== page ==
December 7, 2012 |
Officials have identified the worker killed when he fell into an empty water tower yesterday in Lower Providence Township, and the man saved in a dramatic rescue. Jason Schmidt, 31, of Jacobus, York County, was pronounced dead at the scene of the accident, officials said this morning. The second man, who was suspended in midair for over three hours in a safety harness, was identified as Miguel Martinez, 38, of Pennsgrove, Salem County. Martinez was taken to Paoli Memorial Hospital.
March 14, 1991 |
It looked like a done deal: Contracts had been signed; the Montgomery Township supervisors had approved development; permits had been acquired. The North Wales Water Authority Board of Directors had only to give the word at its Tuesday night meeting, and construction could have begun yesterday on a 2.8 million gallon, 105-foot water tower in Montgomery Township. But, pressured by residents living near the site for the proposed tower, the board didn't give the word. Although they weren't optimistic about finding an alternative site, the five members of the authority board agreed to delay action to meet with the township supervisors and residents who oppose the tower.
October 15, 1986 |
Motorists traveling along Interstate 295 may see a huge, balloonlike object towering in the horizon within the next year in West Deptford Township. To a child's eye, the object may resemble a giant ship from outer space. But no matter what the proposed water storage tank resembles, it looks like one may soon be constructed in the township. For the past six years, residents and businesses in the Gloucester County community have used more water than the township can supply, according to Edward Phelps, the township's superintendent of water and sewers.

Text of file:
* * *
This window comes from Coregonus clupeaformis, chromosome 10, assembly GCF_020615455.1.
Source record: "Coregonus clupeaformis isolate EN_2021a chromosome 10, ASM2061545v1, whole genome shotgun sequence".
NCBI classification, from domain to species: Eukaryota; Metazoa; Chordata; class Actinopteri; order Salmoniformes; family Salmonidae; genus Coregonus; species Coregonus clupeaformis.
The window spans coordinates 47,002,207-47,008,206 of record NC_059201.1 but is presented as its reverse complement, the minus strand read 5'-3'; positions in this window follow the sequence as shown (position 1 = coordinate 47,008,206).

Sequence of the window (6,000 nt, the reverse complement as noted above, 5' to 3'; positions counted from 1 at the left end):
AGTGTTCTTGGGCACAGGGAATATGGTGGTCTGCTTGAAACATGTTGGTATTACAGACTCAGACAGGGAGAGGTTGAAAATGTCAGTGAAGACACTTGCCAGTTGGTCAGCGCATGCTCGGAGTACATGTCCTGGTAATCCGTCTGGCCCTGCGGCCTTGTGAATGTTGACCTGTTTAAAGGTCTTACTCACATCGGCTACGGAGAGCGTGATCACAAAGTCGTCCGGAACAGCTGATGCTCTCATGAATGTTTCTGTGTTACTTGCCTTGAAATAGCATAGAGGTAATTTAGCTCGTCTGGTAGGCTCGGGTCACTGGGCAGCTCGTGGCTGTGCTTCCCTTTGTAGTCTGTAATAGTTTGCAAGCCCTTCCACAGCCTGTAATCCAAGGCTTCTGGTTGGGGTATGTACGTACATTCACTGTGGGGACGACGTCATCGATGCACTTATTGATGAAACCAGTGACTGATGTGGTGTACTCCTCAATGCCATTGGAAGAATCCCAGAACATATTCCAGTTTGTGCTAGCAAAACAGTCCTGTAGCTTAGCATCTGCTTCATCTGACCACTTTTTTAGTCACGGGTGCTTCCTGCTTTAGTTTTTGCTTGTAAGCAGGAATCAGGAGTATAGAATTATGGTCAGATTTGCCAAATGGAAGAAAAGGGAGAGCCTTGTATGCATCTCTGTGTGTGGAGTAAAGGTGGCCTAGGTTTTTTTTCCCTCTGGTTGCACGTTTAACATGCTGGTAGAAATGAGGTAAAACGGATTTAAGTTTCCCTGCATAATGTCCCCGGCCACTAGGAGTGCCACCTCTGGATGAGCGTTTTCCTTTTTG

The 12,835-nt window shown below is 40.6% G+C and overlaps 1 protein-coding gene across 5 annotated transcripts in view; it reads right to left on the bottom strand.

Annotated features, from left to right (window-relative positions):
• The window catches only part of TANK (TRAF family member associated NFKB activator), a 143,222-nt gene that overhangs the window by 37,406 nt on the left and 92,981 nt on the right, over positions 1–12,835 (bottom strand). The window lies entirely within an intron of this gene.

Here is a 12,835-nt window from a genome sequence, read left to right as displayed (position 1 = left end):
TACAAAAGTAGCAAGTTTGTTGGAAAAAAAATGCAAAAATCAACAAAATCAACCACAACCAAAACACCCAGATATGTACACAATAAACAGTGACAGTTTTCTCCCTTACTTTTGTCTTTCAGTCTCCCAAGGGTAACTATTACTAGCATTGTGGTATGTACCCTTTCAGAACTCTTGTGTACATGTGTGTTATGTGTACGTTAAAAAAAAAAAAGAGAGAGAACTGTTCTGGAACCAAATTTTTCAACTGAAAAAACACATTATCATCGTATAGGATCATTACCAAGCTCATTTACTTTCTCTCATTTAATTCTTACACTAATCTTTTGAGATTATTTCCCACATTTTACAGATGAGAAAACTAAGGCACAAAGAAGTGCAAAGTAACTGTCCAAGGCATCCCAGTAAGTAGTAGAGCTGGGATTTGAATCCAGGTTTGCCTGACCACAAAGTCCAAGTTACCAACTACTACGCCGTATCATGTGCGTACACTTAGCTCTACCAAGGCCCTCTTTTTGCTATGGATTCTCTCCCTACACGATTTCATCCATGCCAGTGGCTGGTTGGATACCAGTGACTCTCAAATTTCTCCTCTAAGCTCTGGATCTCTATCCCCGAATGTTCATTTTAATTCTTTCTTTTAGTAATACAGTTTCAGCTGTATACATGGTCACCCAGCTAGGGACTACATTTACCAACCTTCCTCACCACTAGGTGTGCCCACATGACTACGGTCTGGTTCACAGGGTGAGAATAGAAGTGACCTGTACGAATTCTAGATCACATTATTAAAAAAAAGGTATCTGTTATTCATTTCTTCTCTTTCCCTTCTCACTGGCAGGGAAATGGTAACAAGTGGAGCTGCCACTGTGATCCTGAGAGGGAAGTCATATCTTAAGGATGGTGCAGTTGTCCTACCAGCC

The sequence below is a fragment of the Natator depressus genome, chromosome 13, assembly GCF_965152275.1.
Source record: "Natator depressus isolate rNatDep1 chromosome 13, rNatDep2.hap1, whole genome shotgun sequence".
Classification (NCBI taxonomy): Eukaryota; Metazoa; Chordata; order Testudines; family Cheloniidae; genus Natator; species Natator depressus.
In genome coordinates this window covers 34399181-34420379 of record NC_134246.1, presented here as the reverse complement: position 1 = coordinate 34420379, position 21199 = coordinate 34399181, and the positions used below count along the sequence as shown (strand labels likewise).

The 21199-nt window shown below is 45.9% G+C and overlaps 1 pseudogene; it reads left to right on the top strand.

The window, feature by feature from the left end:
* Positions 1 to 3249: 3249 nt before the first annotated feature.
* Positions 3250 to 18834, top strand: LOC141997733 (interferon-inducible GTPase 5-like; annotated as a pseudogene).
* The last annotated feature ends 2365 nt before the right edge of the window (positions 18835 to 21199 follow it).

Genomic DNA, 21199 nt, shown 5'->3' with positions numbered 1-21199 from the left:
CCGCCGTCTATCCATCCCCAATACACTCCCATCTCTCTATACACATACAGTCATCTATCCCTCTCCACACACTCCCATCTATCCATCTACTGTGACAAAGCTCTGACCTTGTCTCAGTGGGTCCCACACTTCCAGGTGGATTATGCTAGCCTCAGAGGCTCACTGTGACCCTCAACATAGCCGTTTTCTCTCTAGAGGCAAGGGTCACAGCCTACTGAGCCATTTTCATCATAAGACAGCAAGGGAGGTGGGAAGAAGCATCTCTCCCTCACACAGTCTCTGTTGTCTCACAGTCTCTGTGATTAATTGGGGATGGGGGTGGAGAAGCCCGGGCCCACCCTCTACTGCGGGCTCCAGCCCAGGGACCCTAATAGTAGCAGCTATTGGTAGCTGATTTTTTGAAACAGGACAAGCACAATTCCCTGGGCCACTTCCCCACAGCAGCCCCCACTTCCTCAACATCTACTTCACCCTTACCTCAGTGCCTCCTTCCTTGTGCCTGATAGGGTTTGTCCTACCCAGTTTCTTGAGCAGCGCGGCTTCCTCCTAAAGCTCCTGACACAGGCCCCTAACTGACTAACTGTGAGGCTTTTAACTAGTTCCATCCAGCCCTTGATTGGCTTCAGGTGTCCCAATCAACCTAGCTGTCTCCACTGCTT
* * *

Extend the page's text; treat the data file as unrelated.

May 8, 1988 |
The leader of a citizens' group in Valley Township was prepared last week to continue a legal battle against a water tower that is a key to residential development in the township. The Rev. Joshua Grove 2d of Meadowbrook Drive said he formed a citizens' group to protest the tower as soon as he realized it was being constructed next door. The group is called Valley Township Concerned Citizens. Mr. Grove and about 40 Valley residents attended a supervisors' meeting last month to complain that the water tower would reduce the value of their properties and dry up their wells.
February 19, 1989 |
The 90-foot sky-blue water tower erected last year in Valley Township's Quiet Village section can remain in place, Chester County Common Pleas Judge Thomas G. Gavin ruled last week. Approximately 200 neighbors had appealed first to the township and then to the court to outlaw the 150,000-gallon elevated tank, which they called an eyesore. "While I can sympathize with the plight of the Valley Township Concerned Citizens and readily understand their desire not to have a water tower visible from their properties," Gavin wrote in his decision, "I cannot conclude that a properly constructed tower is in the least bit offensive from other than an aesthetic viewpoint.